Fire Department Inspection: The Fire Department found a metal one-gallon can of lacquer thinner in the mechanical room, and a cap consistent with the type that would cover this container located in the entryway from the mechanical room to the den.
The Fire Department reported physical evidence that provided support for a fuel vapor explosion with a pressure wave. The pressure wave closed the basement door and blew dust from the cold air return into the living room. The Fire Department investigation noted that there were small amounts of fire debris and carbon particles on the stairs and that the walls were lightly covered with soot. Both the furnace and hot water heater pilot lights were extinguished, most likely due to the pressure wave or the consumption of oxygen from the flash fire.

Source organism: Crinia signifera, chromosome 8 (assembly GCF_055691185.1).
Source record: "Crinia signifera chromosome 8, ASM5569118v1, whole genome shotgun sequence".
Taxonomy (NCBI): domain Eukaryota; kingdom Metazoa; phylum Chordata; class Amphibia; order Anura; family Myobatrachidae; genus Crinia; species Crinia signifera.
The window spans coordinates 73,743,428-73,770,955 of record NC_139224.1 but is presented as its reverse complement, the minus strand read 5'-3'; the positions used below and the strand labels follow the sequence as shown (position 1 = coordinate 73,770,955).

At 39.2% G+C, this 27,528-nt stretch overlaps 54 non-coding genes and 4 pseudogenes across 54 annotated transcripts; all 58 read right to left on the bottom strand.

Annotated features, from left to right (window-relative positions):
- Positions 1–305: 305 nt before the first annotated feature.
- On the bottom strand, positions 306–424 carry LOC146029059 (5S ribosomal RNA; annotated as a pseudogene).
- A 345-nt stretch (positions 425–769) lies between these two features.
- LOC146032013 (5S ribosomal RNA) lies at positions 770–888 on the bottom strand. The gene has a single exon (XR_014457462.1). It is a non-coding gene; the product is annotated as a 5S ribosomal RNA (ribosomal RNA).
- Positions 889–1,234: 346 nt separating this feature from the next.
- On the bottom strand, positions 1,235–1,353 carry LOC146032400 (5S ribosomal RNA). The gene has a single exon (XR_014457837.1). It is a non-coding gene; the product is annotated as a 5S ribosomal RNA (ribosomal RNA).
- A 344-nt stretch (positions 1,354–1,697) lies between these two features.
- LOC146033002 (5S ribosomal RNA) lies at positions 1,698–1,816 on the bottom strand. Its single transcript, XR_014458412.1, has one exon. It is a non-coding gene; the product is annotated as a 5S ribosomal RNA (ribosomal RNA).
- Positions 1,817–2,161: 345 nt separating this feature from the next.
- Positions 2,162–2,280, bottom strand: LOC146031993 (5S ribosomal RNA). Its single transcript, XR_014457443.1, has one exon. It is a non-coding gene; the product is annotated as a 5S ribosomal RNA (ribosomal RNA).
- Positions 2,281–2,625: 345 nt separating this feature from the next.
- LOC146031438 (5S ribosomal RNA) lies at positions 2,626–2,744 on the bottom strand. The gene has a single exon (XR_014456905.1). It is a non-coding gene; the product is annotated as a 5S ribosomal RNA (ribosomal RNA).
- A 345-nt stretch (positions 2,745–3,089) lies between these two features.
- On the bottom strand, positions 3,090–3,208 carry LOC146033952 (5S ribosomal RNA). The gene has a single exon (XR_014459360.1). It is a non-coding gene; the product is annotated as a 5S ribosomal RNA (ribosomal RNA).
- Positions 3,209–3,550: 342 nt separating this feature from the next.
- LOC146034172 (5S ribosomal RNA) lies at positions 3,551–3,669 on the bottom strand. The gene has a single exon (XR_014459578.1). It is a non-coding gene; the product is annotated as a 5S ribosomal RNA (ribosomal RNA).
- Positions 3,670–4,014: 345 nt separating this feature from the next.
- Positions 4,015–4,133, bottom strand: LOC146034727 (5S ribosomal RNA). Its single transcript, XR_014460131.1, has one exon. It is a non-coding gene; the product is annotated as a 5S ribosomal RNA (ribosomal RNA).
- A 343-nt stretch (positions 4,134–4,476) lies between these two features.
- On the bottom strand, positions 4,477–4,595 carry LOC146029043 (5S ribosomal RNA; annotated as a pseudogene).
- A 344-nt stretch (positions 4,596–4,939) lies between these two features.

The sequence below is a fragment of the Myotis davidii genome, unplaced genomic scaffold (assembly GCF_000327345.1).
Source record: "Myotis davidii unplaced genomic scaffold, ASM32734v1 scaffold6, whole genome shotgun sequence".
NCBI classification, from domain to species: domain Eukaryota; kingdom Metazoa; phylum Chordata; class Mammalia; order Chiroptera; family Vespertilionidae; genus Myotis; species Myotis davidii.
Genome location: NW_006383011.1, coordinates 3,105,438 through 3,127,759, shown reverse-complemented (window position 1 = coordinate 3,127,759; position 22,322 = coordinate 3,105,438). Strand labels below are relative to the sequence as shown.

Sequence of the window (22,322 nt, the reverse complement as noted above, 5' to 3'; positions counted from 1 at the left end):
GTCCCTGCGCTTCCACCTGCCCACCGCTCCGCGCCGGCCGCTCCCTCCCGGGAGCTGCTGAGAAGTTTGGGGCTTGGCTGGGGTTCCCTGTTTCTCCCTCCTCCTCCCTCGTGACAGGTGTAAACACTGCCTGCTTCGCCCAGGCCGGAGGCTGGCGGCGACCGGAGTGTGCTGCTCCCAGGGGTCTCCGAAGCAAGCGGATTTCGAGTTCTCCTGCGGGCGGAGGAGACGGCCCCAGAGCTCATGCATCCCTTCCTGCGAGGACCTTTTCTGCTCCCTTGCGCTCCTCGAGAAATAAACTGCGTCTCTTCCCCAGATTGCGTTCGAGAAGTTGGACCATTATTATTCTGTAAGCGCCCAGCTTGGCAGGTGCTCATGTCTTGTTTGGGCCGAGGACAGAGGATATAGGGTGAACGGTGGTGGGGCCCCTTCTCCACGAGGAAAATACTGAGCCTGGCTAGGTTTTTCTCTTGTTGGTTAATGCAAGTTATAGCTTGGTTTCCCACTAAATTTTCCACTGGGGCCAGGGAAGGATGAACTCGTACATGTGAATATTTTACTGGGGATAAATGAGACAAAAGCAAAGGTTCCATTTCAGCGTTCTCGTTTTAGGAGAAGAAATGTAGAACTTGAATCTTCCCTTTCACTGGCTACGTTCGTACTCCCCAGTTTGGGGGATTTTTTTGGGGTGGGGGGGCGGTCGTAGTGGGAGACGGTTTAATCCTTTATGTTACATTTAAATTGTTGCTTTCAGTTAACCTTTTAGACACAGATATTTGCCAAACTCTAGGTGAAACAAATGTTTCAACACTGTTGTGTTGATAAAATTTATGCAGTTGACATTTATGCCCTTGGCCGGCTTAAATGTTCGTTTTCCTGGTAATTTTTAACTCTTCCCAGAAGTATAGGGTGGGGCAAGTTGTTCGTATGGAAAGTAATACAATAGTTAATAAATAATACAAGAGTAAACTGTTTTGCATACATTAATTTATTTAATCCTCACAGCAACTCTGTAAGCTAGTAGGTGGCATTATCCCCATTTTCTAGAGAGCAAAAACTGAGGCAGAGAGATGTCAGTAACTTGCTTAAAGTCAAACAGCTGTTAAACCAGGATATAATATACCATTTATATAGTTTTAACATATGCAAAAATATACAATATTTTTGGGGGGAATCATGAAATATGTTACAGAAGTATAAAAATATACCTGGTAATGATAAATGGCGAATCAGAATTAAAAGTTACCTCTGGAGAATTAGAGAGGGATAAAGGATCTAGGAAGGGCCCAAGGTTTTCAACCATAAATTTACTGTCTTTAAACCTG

The Fire Department suspected that the pilot or the burner for the hot water heater was the source of the flashback because of its location less than 4” from the floor. The furnace pilot and burners were located more than 20" from the floor level, and based on the properties of the vapor for the lacquer thinner, the water heater is suspected due to the location of the pilot. The report indicated that the volume of the vapor generated from the use of the lacquer thinner could not be accurately calculated due to the potential for numerous unknowns. These unknowns included the amount of thinner that was on the floor, the size of the pool of thinner, and the room temperature at the time of the ignition, the duration that the thinner had been sitting on the floor.
Back to Top
Cause of Death
The death certificate stated the cause of death as medical complications from thermal burns. An autopsy and toxicological tests were not performed.
The Housing Commission should develop and implement a hazard communication (Right-to-Know) program.
The Michigan Right to Know Law, MIOSHA Hazard Communication Standard Part 92, Rule 1910.1200 mandates employers to develop a written hazard communication program. This program must evaluate the potential hazards of chemicals and communicate information concerning the identified hazards and appropriate protective measures to employees.